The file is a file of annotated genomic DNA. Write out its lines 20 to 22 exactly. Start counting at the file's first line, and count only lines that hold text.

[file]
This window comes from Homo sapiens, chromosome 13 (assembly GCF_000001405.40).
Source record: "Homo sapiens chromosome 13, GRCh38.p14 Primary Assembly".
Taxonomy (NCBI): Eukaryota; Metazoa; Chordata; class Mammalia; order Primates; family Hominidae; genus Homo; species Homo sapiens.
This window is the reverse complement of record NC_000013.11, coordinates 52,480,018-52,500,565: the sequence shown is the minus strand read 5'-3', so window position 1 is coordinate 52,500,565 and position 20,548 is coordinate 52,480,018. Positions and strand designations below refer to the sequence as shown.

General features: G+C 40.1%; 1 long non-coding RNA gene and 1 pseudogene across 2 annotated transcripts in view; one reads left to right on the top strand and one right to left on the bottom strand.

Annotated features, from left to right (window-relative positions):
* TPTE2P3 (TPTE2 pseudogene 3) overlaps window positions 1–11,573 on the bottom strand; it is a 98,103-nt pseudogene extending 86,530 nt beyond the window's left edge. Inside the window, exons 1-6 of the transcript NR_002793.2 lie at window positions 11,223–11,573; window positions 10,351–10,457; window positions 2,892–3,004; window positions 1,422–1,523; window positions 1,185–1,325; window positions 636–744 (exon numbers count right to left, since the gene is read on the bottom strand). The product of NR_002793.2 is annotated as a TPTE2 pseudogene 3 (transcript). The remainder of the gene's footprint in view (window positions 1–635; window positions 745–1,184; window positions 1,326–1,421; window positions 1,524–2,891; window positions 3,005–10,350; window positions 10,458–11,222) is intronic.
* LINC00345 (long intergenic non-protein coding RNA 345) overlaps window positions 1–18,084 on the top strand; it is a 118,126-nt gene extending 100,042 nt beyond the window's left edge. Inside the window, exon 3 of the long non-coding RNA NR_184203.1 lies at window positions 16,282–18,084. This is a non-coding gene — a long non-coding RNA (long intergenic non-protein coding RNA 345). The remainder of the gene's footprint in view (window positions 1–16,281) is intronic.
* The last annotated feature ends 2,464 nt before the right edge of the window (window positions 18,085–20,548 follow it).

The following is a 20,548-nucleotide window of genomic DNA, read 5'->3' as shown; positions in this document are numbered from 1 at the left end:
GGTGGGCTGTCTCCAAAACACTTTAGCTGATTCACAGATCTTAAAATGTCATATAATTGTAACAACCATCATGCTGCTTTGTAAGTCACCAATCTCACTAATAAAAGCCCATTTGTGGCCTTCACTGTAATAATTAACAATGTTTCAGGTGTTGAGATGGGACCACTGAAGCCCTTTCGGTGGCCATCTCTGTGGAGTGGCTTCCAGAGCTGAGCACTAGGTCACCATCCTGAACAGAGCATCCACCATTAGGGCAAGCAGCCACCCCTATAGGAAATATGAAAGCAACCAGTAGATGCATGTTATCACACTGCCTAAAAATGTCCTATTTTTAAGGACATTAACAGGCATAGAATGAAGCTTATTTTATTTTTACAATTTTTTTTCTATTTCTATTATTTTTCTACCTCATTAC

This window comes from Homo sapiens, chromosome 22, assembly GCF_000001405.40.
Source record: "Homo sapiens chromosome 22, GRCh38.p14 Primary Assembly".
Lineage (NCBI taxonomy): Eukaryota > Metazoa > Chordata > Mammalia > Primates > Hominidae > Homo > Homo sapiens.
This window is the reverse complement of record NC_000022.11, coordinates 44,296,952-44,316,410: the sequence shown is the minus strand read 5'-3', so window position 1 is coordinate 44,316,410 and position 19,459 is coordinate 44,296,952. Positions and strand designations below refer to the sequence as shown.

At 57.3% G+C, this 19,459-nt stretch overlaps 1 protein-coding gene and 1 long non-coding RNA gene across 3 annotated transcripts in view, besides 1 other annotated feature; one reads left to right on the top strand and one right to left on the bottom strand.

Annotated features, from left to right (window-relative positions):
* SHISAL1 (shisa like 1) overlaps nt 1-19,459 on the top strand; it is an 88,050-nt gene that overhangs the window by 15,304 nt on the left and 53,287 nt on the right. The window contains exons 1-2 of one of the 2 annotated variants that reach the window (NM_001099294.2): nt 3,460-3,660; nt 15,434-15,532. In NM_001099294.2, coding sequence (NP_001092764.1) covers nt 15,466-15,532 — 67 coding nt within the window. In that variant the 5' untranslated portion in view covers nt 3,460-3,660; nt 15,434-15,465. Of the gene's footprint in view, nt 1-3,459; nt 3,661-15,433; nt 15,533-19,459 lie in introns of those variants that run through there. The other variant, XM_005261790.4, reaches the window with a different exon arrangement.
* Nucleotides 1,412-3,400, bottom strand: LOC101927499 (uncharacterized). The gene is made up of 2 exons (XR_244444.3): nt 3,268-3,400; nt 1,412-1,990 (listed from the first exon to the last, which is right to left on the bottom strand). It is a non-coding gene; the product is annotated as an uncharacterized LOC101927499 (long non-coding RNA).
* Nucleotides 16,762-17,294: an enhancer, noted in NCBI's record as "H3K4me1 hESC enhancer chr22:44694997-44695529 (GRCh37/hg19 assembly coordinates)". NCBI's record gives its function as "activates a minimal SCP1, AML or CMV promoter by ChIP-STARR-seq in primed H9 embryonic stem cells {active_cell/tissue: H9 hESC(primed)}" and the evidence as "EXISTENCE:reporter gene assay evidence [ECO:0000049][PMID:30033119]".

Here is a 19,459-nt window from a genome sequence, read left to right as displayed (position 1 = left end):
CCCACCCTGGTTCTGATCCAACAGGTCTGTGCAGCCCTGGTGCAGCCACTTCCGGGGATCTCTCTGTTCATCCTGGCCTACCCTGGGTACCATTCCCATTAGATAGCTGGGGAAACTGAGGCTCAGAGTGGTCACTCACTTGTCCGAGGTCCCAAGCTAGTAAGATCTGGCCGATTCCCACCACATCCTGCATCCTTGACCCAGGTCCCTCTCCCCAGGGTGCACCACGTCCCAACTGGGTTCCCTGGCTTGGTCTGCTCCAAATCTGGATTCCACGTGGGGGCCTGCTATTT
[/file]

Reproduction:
* Nucleotides 16,762-17,294: an enhancer, noted in NCBI's record as "H3K4me1 hESC enhancer chr22:44694997-44695529 (GRCh37/hg19 assembly coordinates)". NCBI's record gives its function as "activates a minimal SCP1, AML or CMV promoter by ChIP-STARR-seq in primed H9 embryonic stem cells {active_cell/tissue: H9 hESC(primed)}" and the evidence as "EXISTENCE:reporter gene assay evidence [ECO:0000049][PMID:30033119]".

Here is a 19,459-nt window from a genome sequence, read left to right as displayed (position 1 = left end):
CCCACCCTGGTTCTGATCCAACAGGTCTGTGCAGCCCTGGTGCAGCCACTTCCGGGGATCTCTCTGTTCATCCTGGCCTACCCTGGGTACCATTCCCATTAGATAGCTGGGGAAACTGAGGCTCAGAGTGGTCACTCACTTGTCCGAGGTCCCAAGCTAGTAAGATCTGGCCGATTCCCACCACATCCTGCATCCTTGACCCAGGTCCCTCTCCCCAGGGTGCACCACGTCCCAACTGGGTTCCCTGGCTTGGTCTGCTCCAAATCTGGATTCCACGTGGGGGCCTGCTATTT